The Centro Nacional de Supercomputacion (BSC/CNS) is the peak national HPC facility in Spain and is home to MareNostrum (1.1 Pflops, 48,896 Intel Sandy Bridge processors in 3,056 nodes, including 84 Xeon Phi 5110P in 42 nodes, and 2 PB of storage; 29th system in the top500 in June 2013). They also have Mino Tauro, a heterogeneous GPGPU cluster. MareNostrum is not the most powerful system in the world, but it is the most beautiful. It is housed in the Chapel Torre Girona, a 19th century (deconsecrated) church.
The BSC/CNS has an extensive PhD and Masters programs (with the Polytechnic University of Catalonia), internship, and diverse training programme with PRACE, including programming, performance analysis, data analytics, and HPC systems administration. The Centre has a very active outreach programme, encouraging regular visits to their data centre, as well as an extensive training and lecture series.
The visit to the Centre was carried out with Research Platforms and NeCTAR and was advertised as part of the Severo Ochoa Research Seminar Lectures. After the lectures, we had an extensive discussion on the state and distribution of IaaS cloud deployments, and the internship programme that the BSC offers with other similar institutions, followed by a tour of the Torre Girona data center. We were also treated to a very memorable lunch at a local Catalan restaurant, Restaurante Pati Blau. It was a fine way to conclude the 2016 tour of European HPC facilities.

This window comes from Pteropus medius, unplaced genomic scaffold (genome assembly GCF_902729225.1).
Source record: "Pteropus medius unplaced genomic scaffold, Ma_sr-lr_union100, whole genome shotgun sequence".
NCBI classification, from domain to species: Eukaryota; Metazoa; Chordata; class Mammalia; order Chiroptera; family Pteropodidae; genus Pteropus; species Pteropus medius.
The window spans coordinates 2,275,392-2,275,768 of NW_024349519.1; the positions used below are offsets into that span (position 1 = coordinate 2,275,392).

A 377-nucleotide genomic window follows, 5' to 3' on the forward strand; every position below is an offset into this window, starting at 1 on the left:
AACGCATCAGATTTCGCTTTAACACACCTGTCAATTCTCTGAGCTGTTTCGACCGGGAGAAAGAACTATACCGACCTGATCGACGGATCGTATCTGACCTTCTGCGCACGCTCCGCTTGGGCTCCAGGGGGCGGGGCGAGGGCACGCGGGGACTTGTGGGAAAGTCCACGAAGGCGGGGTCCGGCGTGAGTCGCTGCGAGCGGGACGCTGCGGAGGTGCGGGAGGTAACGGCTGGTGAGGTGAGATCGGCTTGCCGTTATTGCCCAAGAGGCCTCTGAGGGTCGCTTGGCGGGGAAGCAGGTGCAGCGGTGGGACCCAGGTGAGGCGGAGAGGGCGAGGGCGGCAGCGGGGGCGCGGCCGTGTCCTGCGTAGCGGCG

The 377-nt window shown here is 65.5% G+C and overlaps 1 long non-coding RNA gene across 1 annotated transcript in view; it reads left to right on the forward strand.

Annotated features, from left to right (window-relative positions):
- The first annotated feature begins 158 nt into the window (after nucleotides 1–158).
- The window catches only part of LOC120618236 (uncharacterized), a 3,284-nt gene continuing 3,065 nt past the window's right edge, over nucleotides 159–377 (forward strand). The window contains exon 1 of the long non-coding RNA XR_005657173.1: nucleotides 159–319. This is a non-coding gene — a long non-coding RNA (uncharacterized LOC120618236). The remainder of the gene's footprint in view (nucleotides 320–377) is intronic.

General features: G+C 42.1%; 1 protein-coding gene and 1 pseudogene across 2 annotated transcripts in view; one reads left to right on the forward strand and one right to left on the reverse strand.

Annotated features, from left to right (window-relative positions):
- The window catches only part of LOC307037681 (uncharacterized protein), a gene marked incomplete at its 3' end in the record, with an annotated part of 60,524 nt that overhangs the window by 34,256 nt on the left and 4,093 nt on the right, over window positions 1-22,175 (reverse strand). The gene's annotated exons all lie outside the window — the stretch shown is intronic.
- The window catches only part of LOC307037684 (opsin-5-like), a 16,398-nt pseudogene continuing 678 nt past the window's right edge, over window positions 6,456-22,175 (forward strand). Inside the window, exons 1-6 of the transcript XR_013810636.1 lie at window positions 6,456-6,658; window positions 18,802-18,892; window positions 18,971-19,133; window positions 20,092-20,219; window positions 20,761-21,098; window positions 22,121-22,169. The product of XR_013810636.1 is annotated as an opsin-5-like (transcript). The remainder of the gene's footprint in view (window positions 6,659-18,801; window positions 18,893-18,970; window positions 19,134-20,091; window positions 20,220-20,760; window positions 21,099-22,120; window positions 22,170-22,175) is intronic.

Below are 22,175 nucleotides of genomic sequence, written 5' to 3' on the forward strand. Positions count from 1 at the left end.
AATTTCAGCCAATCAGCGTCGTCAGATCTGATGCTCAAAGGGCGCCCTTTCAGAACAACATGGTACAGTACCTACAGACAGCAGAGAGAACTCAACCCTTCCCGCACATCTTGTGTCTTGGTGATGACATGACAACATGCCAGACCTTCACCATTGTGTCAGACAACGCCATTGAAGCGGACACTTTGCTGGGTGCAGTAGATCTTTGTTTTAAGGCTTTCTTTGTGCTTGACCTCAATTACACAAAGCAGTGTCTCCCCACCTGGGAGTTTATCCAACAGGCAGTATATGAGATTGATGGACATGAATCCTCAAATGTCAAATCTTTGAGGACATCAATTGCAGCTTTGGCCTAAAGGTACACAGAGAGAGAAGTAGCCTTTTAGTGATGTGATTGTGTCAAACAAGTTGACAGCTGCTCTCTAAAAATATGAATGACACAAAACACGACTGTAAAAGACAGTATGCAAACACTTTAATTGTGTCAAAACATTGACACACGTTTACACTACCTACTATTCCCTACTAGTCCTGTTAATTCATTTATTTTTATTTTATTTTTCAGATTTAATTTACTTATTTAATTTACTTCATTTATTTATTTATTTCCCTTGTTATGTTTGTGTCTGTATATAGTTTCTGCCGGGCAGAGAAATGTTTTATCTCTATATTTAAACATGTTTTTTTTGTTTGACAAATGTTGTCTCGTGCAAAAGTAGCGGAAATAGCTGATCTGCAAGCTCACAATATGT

Special thanks are given to the members of the various European facilities who took their time to accommodate my visit and provide tours of their facilities. This includes (my deepest apologies for names I’ve overlooked!) Vassil Alexandrov, Maria-Ribera Sancho, Fabrizio Gagliardi, Javier A. Espinosa Oviedo at the Barcelona Supercomputing Centre